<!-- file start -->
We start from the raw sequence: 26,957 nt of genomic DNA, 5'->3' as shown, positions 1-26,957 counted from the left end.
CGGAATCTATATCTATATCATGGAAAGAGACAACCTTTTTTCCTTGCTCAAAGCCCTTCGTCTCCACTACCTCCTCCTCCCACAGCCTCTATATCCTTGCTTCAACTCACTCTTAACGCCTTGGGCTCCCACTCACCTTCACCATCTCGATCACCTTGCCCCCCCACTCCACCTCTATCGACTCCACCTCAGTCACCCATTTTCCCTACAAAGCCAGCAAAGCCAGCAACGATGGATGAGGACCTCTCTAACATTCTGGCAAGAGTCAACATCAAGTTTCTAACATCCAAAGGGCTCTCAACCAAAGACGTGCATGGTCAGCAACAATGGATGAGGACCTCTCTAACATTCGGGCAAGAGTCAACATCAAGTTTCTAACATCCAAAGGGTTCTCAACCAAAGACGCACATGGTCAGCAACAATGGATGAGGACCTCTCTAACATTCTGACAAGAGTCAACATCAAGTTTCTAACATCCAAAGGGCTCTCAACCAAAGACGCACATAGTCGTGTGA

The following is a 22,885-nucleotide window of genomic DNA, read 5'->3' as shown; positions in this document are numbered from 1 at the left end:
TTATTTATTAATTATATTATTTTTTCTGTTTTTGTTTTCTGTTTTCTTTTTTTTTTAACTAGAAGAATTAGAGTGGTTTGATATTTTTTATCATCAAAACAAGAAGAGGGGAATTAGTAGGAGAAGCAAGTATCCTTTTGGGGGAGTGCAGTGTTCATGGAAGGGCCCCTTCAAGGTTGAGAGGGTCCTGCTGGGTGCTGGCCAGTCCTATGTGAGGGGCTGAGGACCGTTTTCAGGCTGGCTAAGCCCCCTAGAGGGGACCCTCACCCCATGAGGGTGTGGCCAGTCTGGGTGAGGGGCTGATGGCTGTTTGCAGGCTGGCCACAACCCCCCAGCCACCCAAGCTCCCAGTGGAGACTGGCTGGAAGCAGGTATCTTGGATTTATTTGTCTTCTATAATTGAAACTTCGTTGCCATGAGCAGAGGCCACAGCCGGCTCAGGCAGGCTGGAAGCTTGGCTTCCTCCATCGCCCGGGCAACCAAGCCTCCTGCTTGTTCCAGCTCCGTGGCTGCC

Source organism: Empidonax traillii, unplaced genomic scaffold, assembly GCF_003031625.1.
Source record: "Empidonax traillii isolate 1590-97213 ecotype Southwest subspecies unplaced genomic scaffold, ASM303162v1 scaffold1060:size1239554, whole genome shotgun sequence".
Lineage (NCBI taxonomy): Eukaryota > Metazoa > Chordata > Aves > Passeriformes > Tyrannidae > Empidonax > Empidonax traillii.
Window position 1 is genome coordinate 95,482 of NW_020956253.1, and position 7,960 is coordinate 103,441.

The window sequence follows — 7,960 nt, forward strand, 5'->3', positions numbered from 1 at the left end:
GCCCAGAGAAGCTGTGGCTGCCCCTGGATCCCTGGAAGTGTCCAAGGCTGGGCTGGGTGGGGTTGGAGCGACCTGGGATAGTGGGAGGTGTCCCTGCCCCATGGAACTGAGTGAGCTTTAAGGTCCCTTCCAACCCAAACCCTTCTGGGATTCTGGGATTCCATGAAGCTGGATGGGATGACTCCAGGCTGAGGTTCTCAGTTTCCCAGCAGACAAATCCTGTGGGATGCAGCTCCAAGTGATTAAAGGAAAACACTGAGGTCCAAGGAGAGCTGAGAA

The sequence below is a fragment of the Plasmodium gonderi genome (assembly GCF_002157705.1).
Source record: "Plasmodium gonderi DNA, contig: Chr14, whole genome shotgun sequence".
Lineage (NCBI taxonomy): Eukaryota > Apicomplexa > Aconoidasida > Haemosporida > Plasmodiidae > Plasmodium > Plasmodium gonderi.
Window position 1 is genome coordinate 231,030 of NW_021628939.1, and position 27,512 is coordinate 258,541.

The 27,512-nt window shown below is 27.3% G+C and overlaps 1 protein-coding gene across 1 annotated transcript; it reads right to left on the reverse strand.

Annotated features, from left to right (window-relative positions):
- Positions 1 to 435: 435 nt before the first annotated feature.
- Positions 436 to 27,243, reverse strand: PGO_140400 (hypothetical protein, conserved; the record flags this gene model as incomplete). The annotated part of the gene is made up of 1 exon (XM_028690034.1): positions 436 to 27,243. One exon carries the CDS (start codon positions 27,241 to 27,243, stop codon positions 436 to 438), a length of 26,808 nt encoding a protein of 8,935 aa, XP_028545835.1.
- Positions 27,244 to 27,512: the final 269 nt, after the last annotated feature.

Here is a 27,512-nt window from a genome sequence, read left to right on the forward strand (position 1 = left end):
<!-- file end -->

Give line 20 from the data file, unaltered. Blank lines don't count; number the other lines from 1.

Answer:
Here is a 27,512-nt window from a genome sequence, read left to right on the forward strand (position 1 = left end):